Middle East

The Decline of the Obama Administration: Massachusetts and the Middle East


Prof. Barry Rubin


There is an iron rule in modern democratic politics that parties periodically ignore to their peril: if a party goes too far to an extreme–to the left, the right, or any other far-out viewpoint–the voters reject it. This is what’s now happening in the United States. One wonders whether, or when, it will happen in a number of European countries.

In the United States, the most obvious examples is when the Democrats went too far to the left with George McGovern and the Republicans went too far to the right with Barry Goldwater they suffered tremendous defeats. Many other examples can be cited from Europe, Israel, and other countries.

Another point that should be kept in mind is that when political and media-cultural elites in democratic countries become too arrogant and detached from their people they are in for a reminder of how that system works. One of the most disturbing features of contemporary life is that those who dissent from the Politically Correct, multicultural dogmas are quickly labelled as evil, stupid, or crazy. By denying the rationality of different viewpoints, the possibility of useful dialogue, compromise, and course modifications is lost.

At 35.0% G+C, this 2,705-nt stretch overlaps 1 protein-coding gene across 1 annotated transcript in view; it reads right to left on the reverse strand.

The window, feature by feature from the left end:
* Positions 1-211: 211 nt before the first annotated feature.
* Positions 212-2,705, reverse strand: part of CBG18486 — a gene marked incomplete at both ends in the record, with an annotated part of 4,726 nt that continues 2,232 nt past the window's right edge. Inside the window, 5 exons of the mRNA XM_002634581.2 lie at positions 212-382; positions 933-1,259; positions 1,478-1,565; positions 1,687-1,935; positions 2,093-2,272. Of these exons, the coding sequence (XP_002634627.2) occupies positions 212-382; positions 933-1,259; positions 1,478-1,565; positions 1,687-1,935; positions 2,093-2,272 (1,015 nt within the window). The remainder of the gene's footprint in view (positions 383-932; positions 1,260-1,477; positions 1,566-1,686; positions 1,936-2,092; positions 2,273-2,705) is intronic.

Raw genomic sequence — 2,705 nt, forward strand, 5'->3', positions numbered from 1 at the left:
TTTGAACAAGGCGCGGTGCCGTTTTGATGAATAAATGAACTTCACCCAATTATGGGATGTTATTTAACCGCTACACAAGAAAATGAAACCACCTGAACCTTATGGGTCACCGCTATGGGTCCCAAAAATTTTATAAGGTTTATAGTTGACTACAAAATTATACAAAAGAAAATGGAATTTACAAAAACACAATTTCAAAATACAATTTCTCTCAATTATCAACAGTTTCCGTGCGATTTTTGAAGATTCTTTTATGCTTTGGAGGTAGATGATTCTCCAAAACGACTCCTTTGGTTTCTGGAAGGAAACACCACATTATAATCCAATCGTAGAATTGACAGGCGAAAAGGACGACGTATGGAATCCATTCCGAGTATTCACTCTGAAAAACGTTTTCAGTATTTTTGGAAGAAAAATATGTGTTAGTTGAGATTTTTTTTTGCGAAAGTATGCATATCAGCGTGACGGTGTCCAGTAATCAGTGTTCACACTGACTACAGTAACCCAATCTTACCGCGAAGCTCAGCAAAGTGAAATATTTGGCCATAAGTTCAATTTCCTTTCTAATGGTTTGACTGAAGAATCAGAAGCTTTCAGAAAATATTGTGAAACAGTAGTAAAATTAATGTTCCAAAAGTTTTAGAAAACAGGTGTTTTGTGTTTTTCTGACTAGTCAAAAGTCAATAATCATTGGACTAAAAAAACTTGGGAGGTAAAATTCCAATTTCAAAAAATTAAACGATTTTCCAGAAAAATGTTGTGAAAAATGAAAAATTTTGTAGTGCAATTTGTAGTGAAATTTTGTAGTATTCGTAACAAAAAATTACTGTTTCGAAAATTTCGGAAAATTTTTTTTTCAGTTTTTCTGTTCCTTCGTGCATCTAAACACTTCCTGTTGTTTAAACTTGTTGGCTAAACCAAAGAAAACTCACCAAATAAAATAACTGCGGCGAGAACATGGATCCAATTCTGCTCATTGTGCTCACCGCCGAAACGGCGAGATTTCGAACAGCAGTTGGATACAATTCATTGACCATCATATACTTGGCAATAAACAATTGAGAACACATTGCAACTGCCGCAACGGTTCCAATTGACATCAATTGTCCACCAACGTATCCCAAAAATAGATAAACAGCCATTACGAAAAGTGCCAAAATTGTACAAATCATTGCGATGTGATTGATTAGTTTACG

As an example, the European political elite seems to view its own citizenry as a bunch of potential fanatics on the verge of being incited into forming murderous Islamophobic mobs. This cripples governments, intellectuals, and institutions from dealing with the threat of Islamism at home and abroad.
For reasons which are well-known, Barack Obama was elected president of the United States despite being the most leftist chief executive in American history. One of those factors was that the electorate did not get complete information on this matter from a mass media largely intent on his victory.